SOS Social Security Number Watch

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Privacy Issues

Most people are reluctant to share their Social Security numbers (SSNs) unless required by law to do so or coerced to do so in order to receive a desired service or product. Other people freely share SSNs (their own and those of others) because of different views they hold about the identifiability and availability of SSNs. These views need to be scientifically addressed so that related behaviors and practices can be encouraged, if there is no or minimal risk, or discouraged, if provable risks and harms are shown. These are goals of our work in this SSNwatch project. Below are three privacy issues we will investigate.

  • Fact or Fiction: An SSN alone cannot be re-identified to the subject of the SSN without an SSN registry.

    Some people believe that releasing only an SSN, in part or whole, cannot be readily re-identified to the person to whom the SSN was issued without access to credit reports or other information containing both the person's SSN and name explicitly. An example is the somewhat common practice of listing student scores on the Internet by SSN or part of an SSN. Another example is the use of part of the SSN as part of an account number at commercial establishments.

    To demonstrate whether this is a fact or merely a myth, we begin by understanding how much and what kind of information is revealed about a person when part or all of the person's SSN is shared. The SSNwatch Validation Server already identifies the issuing state, date issued, estimated age range of the recipient, and activity status of an SSN. Our future work will build on these results to develop methods that estimate the number of people to whom an SSN (in entirety or fragment) could refer and thereby prove or disprove this belief.

  • Fact or Fiction: Large numbers of SSNs are not publicly available.

    Some people argue that access to SSNs, while available within many financial, health, employment, and government institutions, are not publicly available. Even though SSNs of known people can typically be purchased for less than $30 each, these people believe that access to large numbers of active SSNs is limited physically and economically. A goal in this work is to estimate how many active SSNs can be obtained for free (over the Internet) and to examine related risks.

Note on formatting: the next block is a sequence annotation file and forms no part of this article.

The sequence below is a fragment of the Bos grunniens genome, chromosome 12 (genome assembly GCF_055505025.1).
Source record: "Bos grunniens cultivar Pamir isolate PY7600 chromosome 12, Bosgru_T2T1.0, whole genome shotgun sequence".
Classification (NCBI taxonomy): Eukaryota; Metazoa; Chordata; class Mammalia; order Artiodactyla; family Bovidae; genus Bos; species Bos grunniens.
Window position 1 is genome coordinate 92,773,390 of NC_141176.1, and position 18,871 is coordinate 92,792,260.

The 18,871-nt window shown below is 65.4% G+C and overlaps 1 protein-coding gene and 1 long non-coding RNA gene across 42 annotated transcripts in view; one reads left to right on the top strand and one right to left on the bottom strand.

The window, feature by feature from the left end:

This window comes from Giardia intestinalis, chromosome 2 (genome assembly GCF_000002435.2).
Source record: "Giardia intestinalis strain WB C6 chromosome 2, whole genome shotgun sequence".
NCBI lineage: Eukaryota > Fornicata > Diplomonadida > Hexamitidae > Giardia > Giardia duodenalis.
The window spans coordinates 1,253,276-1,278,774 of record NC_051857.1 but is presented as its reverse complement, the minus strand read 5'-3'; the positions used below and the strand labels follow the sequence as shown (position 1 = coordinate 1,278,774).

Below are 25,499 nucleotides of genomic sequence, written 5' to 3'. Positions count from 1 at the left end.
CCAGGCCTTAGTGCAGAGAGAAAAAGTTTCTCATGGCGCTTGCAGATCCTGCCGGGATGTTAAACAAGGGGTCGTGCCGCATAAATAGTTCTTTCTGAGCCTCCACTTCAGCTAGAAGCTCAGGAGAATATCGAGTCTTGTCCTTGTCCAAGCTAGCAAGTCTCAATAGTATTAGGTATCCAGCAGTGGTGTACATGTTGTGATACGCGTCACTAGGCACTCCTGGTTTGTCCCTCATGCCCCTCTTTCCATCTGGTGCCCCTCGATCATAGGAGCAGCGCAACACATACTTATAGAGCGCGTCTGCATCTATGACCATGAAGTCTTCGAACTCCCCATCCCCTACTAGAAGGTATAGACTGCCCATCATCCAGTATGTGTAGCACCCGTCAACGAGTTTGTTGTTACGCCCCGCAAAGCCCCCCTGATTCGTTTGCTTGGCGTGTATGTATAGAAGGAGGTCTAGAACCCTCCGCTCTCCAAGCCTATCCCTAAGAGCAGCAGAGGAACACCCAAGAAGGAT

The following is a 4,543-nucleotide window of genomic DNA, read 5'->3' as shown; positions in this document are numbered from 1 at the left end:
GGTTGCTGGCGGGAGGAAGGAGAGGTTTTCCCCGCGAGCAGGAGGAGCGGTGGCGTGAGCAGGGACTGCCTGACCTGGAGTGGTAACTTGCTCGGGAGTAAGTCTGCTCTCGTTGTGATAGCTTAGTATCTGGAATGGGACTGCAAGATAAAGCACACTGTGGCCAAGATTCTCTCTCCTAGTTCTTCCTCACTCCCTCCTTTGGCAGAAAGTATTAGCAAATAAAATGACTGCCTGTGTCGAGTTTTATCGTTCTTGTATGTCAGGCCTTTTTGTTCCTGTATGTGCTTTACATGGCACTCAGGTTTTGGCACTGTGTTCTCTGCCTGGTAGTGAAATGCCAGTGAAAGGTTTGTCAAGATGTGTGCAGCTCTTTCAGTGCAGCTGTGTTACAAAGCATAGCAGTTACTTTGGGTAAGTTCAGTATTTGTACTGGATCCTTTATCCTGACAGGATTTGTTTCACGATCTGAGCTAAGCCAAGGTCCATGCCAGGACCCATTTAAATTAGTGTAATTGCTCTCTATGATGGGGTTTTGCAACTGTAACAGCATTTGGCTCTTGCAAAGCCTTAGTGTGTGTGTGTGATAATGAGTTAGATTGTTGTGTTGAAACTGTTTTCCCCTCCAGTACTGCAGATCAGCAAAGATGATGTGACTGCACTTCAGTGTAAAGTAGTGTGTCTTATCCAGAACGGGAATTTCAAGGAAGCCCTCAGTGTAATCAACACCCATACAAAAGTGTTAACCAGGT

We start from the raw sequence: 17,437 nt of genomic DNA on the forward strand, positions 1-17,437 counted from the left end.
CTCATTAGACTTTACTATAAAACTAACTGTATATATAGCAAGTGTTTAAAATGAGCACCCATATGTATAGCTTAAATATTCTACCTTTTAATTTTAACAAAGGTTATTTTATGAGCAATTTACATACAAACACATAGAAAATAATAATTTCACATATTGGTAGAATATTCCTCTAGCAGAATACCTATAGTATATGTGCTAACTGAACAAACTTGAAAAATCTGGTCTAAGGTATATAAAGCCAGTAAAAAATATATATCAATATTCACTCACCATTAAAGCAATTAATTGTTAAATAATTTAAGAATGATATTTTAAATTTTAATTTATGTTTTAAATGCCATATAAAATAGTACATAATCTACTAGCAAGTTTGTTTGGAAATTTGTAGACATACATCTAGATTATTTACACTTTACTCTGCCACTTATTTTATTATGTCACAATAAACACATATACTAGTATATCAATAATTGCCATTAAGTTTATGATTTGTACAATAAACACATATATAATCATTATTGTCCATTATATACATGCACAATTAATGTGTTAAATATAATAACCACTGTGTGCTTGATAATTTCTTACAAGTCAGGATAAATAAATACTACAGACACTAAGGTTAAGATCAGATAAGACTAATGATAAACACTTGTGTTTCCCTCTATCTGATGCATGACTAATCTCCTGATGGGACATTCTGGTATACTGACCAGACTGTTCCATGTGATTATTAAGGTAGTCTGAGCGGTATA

• Fact or Fiction: Releasing information about SSN encoding and assignments helps prevent the misuse of SSNs.

    Our SSNwatch Validation Server reports the issuing state, date issued, estimated age range of the recipient, and activity status of an SSN. This information was computed from publicly available information about SSN encoding, SSN assignments, and SSNs retired from service due to death. All of this information is provided directly from the United States Social Security Administration under the Freedom of Information Act. One of the rationales for the government's sharing of this information is to help identify fraudulent SSNs when they are presented to businesses and government entities. Using the information to help combat SSN misuse is a primary goal of our SSNwatch Validation Service. Another primary goal of our work is to also determine the effectiveness of this information in combating SSN misuse, to identify risks, and to examine alternatives.

If you would like to be kept abreast of our progress, you should join our mailing list. You will be notified of updates and news about our SSNwatch project. To join our mailing list, send an email message to

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